The corps came under fire in other ways, too. St. Tammany Parish President Kevin Davis opened his remarks by reminding the senators and Jindal, "I have to continue my dealings with the corps and FEMA." He then proceeded to depict them as near-gangsters who force local officials to let the corps handle matters even if the parish already had the issue in hand.

"At one point the corps was in my office, urging me to cancel the (debris-removal) contract and go with them," Davis said. "It was a very uncomfortable situation. I wanted my legal teams there. I finally told them, 'I think we're getting into an area that's very gray and I don't want to be there.' "

As it happened, St. Tammany's in-place contracts when Katrina hit carried prices of between $7 and $14 per cubic yard, at least 50 percent lower than prices paid by the corps, according to most estimates. Davis estimated the savings to taxpayers in St. Tammany alone at $42 million by forgoing the corps' demand to help.


Fuming at FEMA

FEMA, too, took its lumps. As Tina Burnette, the agency's deputy director of acquisition for Hurricanes Katrina and Rita, testified for FEMA, the senators appeared exasperated by her inability or unwillingness to answer their questions.

In particular, the senators wanted to know why FEMA hired both the corps, which takes a percentage of the total contract in what amounts to a management fee, and then paid one of the mega-contractors to perform essentially the same role. In effect, testimony showed, FEMA built a thick layer of bureaucracy at the top that skimmed some money before the relief funds entered into the maze of layers below.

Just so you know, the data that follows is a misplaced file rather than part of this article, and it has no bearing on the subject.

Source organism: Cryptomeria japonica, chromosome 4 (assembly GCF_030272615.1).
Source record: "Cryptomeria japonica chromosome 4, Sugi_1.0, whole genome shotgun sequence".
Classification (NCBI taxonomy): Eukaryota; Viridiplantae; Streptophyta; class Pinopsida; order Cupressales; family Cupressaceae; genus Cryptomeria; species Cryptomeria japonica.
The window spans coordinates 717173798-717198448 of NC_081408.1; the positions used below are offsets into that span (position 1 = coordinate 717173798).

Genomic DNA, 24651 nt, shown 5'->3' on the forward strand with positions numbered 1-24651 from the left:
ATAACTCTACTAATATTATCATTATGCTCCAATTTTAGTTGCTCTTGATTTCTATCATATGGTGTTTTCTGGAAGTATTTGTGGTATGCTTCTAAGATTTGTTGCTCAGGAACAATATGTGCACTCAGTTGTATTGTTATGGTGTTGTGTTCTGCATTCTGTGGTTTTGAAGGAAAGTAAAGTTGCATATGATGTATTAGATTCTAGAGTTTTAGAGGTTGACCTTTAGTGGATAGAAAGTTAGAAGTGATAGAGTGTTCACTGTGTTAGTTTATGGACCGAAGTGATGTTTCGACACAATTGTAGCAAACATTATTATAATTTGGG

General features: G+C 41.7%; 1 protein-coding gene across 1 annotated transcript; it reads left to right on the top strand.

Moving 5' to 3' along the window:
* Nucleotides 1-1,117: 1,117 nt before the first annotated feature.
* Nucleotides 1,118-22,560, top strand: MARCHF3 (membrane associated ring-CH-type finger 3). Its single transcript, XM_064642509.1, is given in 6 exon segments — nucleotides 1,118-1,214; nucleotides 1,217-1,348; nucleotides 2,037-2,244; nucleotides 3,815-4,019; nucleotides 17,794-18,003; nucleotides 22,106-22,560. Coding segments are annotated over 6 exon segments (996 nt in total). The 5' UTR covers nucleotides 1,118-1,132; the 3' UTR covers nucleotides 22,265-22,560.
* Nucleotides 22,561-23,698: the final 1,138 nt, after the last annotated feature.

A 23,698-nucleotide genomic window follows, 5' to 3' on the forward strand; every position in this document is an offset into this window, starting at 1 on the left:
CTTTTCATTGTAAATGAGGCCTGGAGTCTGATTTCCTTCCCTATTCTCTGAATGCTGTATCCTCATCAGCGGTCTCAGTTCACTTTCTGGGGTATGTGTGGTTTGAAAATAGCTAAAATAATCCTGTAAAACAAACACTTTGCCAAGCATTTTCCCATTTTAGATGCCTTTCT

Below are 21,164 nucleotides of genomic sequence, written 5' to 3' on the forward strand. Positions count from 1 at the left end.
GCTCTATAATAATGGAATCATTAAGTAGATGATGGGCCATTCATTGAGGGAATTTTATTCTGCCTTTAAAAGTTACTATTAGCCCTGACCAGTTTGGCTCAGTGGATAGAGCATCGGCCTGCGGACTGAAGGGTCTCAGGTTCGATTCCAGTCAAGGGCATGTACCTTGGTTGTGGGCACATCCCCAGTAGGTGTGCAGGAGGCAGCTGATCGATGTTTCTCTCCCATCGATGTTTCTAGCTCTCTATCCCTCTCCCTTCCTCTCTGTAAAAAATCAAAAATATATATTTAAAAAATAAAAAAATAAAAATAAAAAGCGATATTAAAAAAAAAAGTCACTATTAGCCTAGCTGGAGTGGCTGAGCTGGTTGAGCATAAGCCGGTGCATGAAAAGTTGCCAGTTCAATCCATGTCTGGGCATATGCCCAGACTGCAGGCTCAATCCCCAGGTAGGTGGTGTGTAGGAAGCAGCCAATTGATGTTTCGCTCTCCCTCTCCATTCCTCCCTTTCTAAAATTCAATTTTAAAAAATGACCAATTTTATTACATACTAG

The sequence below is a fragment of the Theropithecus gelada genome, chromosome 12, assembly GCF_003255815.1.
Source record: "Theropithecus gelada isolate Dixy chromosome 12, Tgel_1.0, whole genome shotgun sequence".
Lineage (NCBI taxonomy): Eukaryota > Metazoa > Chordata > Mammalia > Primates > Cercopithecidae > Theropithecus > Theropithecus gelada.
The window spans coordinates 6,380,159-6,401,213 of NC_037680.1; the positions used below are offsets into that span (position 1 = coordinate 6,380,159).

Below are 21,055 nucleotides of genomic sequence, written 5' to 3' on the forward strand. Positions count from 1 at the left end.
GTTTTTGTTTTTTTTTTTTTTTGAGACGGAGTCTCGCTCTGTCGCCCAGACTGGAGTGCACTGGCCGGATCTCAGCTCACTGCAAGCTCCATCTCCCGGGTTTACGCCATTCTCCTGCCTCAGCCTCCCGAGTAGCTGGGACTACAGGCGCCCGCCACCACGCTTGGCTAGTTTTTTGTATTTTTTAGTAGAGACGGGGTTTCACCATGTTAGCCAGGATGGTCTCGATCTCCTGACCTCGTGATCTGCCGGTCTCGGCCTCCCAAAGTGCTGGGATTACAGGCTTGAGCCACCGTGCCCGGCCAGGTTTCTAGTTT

Burnette said she was intrigued by the idea. Neither she nor Strock could say what percentage the corps received on the blue roof and debris-removal tasks it handled. Spending to date on those contracts has topped $1.6 billion.

"Bechtel, CH2M Hill -- why do you need them?" Coburn asked, citing two of the multinational companies that landed prime contracts. "They go out and subcontract 99 percent of this stuff anyway. Why can't you do that?"

The senators appeared even angrier when FEMA simply blew off the second round of testimony, the one that featured local officials. A stunned Coburn stopped that portion of the hearing after a few minutes and asked whether any representative from FEMA had stayed to listen or take notes. For a moment no one spoke, and then Strock raised his hand.

"No, general, you're with the corps, not FEMA," Coburn said. "No one from FEMA stayed around to listen to this and hear what's going on? That's part of the problem right there."

And it's a problem, Landrieu stressed again, that should not be perceived as local. The rest of the nation is not immune from natural disasters and potential catastrophes, and residents there had better understand the nature of the agencies designed to help, she said.

"The country had better wake up and get FEMA fixed, and start saving the taxpayers some money," she said.

. . . . . . .


James Varney can be reached at jvarney@timespicayune.com or (504) 826-3386.